017_Chicks Arrived!

Post Title: 017_Chicks Arrived!
Written Date: 20 Feb 2016
Posted Date: 21 Feb 2016

Day-old chicks were finally delivered, today! (Actually 2 days old. They doubled their age while in shipping.)

In early December, the restart of the poultry program was funded with a total of US $ 488.89. The Penduka managers extend their thanks to everyone. Four of the contributors were my friends and family, but there was a fifth person I do not know that found the project and contributed a substantial amount of the total needed. Here are the highlights of the long-awaited delivery of chicks to replenish the poultry farm at Penduka.

After the project was funded, we ordered 150 day old layer chicks. There are three basic types of chickens, with many breeds. “Layers” are hens that are used only to lay eggs. Modern improvements in layers result in a planning number of 4 eggs/layer/week, and we were getting about 4.7 in November of last year. It is lower, now. “Broilers” are hens raised for meat. That’s the kind you buy in grocery stores in the chic ken section. “Roosters” are males, and can be used for meat also.

The specific breed that we ordered are “Lohman Red”, the breed we already have. When our poultry operation is operating on a rotating stock “sustainable” basis, we may start working with other breeds to see what works best here at Penduka. Our primary goal is to sell eggs. The meat is only the sensible economic and nutritional use of old layers in our business model.

The beginning of February we were notified that the chicks would be picked up by the distributor on Feb 19. This morning (Sat, Feb 20) the chicks and equipment were delivered! Some photos:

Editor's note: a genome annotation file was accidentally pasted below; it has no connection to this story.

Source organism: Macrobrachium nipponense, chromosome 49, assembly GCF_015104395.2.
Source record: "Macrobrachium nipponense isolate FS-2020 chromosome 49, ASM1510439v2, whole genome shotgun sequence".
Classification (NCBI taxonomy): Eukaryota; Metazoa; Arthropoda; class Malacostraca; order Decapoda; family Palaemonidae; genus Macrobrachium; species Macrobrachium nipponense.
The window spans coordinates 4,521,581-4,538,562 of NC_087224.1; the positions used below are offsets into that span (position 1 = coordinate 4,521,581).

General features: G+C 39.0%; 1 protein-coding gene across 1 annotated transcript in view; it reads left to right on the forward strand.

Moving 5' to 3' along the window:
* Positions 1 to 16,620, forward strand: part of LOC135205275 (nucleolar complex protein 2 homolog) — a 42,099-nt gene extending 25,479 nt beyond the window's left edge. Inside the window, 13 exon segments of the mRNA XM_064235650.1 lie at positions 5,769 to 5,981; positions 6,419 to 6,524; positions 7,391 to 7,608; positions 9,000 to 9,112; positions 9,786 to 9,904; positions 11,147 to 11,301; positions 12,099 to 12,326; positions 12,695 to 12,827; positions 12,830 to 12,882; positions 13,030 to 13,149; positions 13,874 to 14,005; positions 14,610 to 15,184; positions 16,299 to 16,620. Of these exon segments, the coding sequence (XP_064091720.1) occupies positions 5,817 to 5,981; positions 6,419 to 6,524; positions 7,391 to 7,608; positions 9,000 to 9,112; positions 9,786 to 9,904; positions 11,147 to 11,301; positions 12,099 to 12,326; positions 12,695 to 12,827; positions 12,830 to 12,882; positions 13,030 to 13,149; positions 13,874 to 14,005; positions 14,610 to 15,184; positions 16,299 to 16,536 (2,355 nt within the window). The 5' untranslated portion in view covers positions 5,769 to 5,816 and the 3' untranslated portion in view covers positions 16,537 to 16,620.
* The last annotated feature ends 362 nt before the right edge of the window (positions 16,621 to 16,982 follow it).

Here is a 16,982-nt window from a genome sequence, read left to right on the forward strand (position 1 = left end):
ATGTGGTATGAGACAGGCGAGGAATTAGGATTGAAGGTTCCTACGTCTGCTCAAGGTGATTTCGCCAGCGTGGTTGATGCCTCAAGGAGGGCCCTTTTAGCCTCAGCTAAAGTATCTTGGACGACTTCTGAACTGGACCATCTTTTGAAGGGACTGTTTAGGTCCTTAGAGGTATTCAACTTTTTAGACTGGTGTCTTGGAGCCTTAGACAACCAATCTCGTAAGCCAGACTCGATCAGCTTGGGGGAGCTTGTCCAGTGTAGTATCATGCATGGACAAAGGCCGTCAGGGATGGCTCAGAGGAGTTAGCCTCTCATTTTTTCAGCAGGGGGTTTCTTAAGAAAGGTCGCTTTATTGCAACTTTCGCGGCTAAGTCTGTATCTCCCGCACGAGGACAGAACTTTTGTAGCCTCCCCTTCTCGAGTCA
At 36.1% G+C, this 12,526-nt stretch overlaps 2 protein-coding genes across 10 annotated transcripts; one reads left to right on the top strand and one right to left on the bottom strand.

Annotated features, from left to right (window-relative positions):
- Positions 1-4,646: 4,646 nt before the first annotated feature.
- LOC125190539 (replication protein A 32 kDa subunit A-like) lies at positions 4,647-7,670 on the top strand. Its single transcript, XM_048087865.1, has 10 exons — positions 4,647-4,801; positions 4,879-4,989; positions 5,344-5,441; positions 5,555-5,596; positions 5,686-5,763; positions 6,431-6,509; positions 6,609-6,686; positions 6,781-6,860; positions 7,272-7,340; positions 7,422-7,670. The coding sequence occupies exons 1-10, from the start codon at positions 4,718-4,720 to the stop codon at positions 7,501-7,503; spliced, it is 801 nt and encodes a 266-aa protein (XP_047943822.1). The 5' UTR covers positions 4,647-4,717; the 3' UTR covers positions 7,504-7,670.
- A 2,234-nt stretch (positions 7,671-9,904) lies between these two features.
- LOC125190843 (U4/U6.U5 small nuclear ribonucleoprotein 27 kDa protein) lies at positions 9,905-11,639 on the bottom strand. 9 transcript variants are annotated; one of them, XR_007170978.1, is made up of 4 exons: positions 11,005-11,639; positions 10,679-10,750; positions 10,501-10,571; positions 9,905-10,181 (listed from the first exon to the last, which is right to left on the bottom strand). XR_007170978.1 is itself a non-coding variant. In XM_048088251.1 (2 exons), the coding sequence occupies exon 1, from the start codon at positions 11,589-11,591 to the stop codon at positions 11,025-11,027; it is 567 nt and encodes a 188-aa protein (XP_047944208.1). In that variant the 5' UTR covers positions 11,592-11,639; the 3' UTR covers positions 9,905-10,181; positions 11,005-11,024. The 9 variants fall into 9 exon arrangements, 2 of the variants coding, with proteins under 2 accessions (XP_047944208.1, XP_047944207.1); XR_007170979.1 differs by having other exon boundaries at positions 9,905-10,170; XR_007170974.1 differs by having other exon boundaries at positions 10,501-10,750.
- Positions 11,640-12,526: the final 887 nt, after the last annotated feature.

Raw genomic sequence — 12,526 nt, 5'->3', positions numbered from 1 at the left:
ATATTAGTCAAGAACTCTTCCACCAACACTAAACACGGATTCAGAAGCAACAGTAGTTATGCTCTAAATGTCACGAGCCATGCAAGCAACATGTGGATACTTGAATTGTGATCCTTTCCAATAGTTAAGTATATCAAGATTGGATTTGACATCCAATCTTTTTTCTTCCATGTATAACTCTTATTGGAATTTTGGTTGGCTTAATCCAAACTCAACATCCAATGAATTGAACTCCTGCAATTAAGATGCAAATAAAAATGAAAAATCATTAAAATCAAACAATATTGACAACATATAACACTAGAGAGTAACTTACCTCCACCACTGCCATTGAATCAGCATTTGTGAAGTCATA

017_All chicks in the tent
All 153 chicks in their tent – home for the next 3-4 months.

Below, click on the image to see the caption. Right click and display to see a zoomed image.

Now we take care of them for 20 weeks until they start laying eggs, then we replace the existing layers: 132 remain as of today, out of the original amount of 150 chicks in October 2014.  They are beginning to show age and production of eggs is dropping. The existing layers will be used by our restaurant, and sold for meat to the community.

This was my first relatively significant (VERY small compared to things going on now!) project with Penduka, and it served as a valuable experience learning the business culture and how to get things done in Namibia. Here are some of the lessons I learned, mistakes I made, and good things that happened.

Disclaimer: OF COURSE all of what I say below does not apply to every individual. But these are widely recognized tendencies throughout Namibia, to both expats and Namibians, that are very recognizable to anyone working here.

Working with the people here:

The people are very anxious to learn and grow, and succeed.  They are very smart in what they know and what they are used to. They are a very good example of the difference between Education and Intelligence, and the role of personal drive and ambition as in any people, anywhere.

The lessons of culture started to become real to me with the Poultry Restart Program in ways that were meaningful, not just out of a book. I’m still (February 2016) learning about this every day. There is no better way to describe it that I can think of other than to say they just think differently, at a fundamental level, than people do in the cultures in the USA or the major economic countries in the European Union. The trick is to be open to that, and to understand what is going on. What seems like an arbitrary or thoughtless decision on their part, or something that flies in the face of logic, makes perfect sense (usually) when you understand what is going on in their mind. In all honesty, this is no different than working with different people within the United States, or in any culture.